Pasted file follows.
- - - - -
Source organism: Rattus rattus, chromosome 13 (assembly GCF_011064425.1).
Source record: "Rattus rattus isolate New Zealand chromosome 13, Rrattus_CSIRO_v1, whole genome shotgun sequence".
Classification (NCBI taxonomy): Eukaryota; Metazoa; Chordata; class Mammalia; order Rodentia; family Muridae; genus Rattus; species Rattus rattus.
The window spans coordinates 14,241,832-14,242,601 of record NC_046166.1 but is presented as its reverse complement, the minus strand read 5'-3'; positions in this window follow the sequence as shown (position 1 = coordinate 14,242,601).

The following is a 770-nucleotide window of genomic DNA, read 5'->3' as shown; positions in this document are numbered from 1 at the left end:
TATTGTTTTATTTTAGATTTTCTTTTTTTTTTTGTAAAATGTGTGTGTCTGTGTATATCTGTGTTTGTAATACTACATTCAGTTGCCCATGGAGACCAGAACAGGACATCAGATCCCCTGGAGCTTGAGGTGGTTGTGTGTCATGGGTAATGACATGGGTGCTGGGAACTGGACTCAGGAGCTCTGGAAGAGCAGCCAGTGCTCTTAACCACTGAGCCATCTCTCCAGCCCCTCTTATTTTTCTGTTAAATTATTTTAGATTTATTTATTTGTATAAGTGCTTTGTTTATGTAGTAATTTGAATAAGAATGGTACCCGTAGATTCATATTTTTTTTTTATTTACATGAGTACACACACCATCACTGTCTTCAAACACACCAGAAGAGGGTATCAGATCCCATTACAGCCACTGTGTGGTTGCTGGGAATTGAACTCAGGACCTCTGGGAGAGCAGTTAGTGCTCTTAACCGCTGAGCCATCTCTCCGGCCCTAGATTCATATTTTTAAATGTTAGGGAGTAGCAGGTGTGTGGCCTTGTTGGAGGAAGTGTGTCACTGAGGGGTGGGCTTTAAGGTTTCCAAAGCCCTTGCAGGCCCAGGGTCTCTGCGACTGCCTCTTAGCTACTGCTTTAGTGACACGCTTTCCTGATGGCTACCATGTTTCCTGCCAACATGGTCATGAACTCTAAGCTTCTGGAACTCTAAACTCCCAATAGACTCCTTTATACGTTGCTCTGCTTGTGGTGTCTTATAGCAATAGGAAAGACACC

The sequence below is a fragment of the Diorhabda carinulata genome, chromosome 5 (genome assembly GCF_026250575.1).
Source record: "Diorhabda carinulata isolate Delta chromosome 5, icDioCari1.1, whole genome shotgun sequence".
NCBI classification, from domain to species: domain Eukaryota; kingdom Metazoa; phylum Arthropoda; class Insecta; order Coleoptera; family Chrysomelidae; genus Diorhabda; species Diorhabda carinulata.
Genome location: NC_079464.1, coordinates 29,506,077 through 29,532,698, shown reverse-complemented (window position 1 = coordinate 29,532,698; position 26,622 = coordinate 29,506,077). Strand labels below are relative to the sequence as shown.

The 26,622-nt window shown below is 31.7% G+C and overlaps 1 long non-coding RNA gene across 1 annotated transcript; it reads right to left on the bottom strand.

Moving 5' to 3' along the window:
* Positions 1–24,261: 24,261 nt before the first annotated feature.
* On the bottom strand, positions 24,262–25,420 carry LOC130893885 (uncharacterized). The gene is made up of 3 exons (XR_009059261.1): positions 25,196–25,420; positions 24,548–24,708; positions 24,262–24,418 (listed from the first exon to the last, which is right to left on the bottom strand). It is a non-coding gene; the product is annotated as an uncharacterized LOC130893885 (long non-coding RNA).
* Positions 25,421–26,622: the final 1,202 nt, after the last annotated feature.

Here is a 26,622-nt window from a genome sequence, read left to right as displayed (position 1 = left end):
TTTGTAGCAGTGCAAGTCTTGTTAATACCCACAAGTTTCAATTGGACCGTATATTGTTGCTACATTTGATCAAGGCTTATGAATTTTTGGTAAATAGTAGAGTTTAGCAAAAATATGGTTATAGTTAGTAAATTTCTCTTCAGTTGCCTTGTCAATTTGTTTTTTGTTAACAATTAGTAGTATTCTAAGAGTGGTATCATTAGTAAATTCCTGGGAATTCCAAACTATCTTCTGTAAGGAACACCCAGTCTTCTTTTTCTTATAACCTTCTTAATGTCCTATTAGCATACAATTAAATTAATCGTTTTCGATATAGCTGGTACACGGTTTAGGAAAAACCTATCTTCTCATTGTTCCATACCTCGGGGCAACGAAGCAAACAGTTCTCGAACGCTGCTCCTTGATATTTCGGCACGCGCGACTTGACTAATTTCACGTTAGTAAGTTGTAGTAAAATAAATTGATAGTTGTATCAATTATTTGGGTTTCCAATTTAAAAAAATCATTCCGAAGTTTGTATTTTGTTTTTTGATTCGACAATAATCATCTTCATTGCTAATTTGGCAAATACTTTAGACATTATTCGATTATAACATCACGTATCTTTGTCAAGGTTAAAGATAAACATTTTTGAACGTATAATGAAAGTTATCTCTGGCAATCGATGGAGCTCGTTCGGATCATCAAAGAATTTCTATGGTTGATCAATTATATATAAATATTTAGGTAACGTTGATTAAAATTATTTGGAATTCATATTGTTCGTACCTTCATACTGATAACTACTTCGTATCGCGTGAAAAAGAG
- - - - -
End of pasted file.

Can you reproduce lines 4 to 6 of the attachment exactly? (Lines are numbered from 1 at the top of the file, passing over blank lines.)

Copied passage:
The window spans coordinates 14,241,832-14,242,601 of record NC_046166.1 but is presented as its reverse complement, the minus strand read 5'-3'; positions in this window follow the sequence as shown (position 1 = coordinate 14,242,601).

The following is a 770-nucleotide window of genomic DNA, read 5'->3' as shown; positions in this document are numbered from 1 at the left end:
TATTGTTTTATTTTAGATTTTCTTTTTTTTTTTGTAAAATGTGTGTGTCTGTGTATATCTGTGTTTGTAATACTACATTCAGTTGCCCATGGAGACCAGAACAGGACATCAGATCCCCTGGAGCTTGAGGTGGTTGTGTGTCATGGGTAATGACATGGGTGCTGGGAACTGGACTCAGGAGCTCTGGAAGAGCAGCCAGTGCTCTTAACCACTGAGCCATCTCTCCAGCCCCTCTTATTTTTCTGTTAAATTATTTTAGATTTATTTATTTGTATAAGTGCTTTGTTTATGTAGTAATTTGAATAAGAATGGTACCCGTAGATTCATATTTTTTTTTTATTTACATGAGTACACACACCATCACTGTCTTCAAACACACCAGAAGAGGGTATCAGATCCCATTACAGCCACTGTGTGGTTGCTGGGAATTGAACTCAGGACCTCTGGGAGAGCAGTTAGTGCTCTTAACCGCTGAGCCATCTCTCCGGCCCTAGATTCATATTTTTAAATGTTAGGGAGTAGCAGGTGTGTGGCCTTGTTGGAGGAAGTGTGTCACTGAGGGGTGGGCTTTAAGGTTTCCAAAGCCCTTGCAGGCCCAGGGTCTCTGCGACTGCCTCTTAGCTACTGCTTTAGTGACACGCTTTCCTGATGGCTACCATGTTTCCTGCCAACATGGTCATGAACTCTAAGCTTCTGGAACTCTAAACTCCCAATAGACTCCTTTATACGTTGCTCTGCTTGTGGTGTCTTATAGCAATAGGAAAGACACC